Khaldoun Ali

Ali picture

I moved to Canada and joined the Department of Plant Sciences at the University of Saskatchewan as a doctoral student after many years of graduate studies in the Middle East and Europe (UK). My overall expertise spans both insect and plant sciences and centers on Ecology and Evolution research. My doctoral work focuses seed predation interactions and offers some insights into the sensory, behavioral, and nutritional mechanisms that underlie seed discrimination and selective seed foraging in carabid seed predators. I am currently finalizing work on my doctoral thesis and will be taking up a Plant-Insect Ecology post-doctoral position afterwards.


Abstract: Carabid (ground) beetles are among the widely distributed groups of predatory insects in temperate arable lands. Carabid predators of numerous species are omnivorous and prey upon a wide range of pests and weed seeds. Carabids usually attack weed seeds after seed shed, and seed removal rates can reach upwards of 65-90% for certain seed species. Despite this, some core aspects of seed feeding ecology remain poorly understood for omnivorous carabids. It remains unclear why omnivorous carabid predators choose to include seed species in their diets when alternative foods are accessible, or why carabids prefer to consume seeds of certain species when seeds of different species are available. It is therefore essential to study the biology and ecology of seed preference in omnivorous carabids to better understand their potential as weed biocontrol agents in agro-ecosystems. Here, we show that carabids rely on olfactory perception of long-chain volatile chemicals derived from epicuticular lipids located on the seed coat surface to identify the seed species suitable for consumption. Seed volatiles seem to encode information about the lipid content of seed species. Testing this assumption via synthetic diets has revealed that fatty acids are generally more limiting than protein (amino acids) to nutrient foraging in carabids. Carabids as such seem to seek seed consumption to acquire essential lipids that are often scarce in prey items. Factors that reduce the quality of protein in the seed can restrain carabids from obtaining seed lipids, and thus may somewhat protect the seed against carabid predation. Seed chemistry can predict seed selection decisions in carabids only if the physical traits of seed species vary within certain limits, however. It could be concluded that, within certain limits of seed physical characteristics, lipid-rich seeds are more likely to incur intense carabid attacks in the field.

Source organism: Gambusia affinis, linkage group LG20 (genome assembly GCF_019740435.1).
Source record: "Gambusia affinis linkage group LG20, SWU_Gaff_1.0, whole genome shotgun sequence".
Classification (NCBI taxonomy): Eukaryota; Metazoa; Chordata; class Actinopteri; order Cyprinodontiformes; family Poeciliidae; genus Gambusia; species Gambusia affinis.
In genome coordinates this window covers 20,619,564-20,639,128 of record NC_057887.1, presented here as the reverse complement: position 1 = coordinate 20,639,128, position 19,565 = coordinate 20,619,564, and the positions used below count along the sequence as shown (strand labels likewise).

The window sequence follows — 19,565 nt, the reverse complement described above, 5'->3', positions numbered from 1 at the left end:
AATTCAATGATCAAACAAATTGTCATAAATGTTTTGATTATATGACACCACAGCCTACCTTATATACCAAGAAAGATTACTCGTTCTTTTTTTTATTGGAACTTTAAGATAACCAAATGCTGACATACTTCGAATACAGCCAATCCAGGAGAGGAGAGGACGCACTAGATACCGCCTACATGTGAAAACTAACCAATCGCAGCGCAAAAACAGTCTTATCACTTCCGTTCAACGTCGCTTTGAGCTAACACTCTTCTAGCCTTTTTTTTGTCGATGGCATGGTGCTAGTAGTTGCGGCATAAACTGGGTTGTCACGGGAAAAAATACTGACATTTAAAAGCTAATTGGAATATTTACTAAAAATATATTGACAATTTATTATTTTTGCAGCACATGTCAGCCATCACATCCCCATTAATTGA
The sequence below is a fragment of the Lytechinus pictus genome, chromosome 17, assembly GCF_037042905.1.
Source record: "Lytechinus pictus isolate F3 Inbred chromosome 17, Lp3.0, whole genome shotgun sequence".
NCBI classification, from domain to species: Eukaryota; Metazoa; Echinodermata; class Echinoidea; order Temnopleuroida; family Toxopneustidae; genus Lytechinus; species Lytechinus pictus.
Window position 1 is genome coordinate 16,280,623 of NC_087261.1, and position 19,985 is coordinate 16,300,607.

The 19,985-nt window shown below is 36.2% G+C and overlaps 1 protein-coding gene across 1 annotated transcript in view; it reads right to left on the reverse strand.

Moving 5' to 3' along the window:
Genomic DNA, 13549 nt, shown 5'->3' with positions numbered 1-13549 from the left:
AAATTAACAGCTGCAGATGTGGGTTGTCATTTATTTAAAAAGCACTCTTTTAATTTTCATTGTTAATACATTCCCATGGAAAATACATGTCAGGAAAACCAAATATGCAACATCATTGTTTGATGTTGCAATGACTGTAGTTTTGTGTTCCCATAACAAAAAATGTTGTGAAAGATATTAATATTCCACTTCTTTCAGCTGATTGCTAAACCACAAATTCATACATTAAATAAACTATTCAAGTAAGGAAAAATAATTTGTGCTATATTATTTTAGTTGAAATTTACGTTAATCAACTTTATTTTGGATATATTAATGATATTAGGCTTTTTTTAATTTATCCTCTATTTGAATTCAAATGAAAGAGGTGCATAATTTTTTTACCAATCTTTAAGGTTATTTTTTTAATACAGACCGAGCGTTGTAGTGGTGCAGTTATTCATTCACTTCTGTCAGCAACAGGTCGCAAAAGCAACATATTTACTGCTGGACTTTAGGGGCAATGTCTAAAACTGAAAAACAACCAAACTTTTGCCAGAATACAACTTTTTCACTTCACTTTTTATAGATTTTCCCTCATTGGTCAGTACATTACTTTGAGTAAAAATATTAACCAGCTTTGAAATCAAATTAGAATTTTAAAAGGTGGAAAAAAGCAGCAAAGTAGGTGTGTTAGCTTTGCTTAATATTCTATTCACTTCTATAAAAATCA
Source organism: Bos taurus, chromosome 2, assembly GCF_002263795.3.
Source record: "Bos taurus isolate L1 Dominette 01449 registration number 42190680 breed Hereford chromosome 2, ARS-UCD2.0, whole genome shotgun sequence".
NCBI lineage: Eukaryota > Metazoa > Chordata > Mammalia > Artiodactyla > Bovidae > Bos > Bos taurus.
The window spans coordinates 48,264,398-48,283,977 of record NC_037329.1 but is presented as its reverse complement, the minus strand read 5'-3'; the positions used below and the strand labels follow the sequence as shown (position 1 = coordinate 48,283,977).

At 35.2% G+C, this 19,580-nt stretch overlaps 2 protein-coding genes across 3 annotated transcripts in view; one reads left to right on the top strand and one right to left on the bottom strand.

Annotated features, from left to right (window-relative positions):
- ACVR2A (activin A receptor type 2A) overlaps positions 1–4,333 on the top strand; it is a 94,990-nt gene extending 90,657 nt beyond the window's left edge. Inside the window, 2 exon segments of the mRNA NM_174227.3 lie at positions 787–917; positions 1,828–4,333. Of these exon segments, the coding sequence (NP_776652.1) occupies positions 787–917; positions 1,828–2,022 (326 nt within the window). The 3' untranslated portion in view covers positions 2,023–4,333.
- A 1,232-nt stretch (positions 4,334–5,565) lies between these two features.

Supervisor Name: Dr. Christian J. Willenborg

Affiliation: University of Saskatchewan